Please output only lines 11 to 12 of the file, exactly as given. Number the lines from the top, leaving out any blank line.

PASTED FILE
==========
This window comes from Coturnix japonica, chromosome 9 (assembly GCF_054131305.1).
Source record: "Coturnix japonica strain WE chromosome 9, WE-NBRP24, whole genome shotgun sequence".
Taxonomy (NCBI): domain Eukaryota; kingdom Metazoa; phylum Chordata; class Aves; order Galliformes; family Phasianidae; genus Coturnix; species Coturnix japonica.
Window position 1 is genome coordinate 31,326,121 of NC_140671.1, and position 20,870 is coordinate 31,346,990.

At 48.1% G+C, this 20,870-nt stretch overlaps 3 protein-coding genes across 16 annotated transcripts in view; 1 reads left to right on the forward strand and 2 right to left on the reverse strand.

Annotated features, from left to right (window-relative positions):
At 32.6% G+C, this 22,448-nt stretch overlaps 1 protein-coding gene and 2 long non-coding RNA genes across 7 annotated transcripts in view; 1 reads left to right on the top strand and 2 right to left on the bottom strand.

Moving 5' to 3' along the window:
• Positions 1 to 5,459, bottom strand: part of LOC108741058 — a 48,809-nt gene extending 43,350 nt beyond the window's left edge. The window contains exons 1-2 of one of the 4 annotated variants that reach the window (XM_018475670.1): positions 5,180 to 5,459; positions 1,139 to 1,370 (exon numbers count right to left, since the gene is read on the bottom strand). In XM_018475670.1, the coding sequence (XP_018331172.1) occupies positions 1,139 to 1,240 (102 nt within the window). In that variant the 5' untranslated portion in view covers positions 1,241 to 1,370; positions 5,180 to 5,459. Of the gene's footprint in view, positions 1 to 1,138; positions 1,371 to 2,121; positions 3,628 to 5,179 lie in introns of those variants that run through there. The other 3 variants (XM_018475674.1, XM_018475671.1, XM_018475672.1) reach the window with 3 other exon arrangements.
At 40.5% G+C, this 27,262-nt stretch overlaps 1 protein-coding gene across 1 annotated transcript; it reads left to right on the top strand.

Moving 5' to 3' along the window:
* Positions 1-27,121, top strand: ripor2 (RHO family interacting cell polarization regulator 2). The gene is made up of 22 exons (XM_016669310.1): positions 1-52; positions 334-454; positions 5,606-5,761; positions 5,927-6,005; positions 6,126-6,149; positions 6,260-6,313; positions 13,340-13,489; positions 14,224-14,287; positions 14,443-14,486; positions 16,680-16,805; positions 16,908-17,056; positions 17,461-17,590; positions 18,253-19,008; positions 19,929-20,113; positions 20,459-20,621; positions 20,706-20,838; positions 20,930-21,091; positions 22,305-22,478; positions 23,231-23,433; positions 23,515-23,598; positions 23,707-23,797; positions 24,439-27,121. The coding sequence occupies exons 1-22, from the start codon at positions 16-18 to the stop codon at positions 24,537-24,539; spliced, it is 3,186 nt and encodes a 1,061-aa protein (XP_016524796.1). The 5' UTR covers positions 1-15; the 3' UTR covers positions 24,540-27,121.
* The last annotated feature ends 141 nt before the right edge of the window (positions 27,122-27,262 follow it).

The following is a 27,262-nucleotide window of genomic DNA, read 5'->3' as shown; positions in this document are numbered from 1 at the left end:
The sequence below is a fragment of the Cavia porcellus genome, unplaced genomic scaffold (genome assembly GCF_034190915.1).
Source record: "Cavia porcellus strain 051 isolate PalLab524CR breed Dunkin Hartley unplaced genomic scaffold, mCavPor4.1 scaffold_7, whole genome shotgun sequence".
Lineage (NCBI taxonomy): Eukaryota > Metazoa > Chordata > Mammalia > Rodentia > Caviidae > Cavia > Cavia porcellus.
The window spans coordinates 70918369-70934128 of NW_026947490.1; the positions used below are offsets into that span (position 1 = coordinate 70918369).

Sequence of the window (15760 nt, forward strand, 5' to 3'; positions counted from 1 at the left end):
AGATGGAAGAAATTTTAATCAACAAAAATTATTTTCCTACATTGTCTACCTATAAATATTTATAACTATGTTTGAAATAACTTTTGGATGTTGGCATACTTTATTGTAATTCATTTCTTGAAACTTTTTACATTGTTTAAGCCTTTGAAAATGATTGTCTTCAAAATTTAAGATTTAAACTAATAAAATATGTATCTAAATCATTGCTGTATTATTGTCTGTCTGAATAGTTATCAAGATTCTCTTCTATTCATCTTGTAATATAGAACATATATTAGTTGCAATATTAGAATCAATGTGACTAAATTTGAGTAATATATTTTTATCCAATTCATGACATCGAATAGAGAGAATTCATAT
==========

Moving 5' to 3' along the window:
* Positions 1-27,121, top strand: ripor2 (RHO family interacting cell polarization regulator 2). The gene is made up of 22 exons (XM_016669310.1): positions 1-52; positions 334-454; positions 5,606-5,761; positions 5,927-6,005; positions 6,126-6,149; positions 6,260-6,313; positions 13,340-13,489; positions 14,224-14,287; positions 14,443-14,486; positions 16,680-16,805; positions 16,908-17,056; positions 17,461-17,590; positions 18,253-19,008; positions 19,929-20,113; positions 20,459-20,621; positions 20,706-20,838; positions 20,930-21,091; positions 22,305-22,478; positions 23,231-23,433; positions 23,515-23,598; positions 23,707-23,797; positions 24,439-27,121. The coding sequence occupies exons 1-22, from the start codon at positions 16-18 to the stop codon at positions 24,537-24,539; spliced, it is 3,186 nt and encodes a 1,061-aa protein (XP_016524796.1). The 5' UTR covers positions 1-15; the 3' UTR covers positions 24,540-27,121.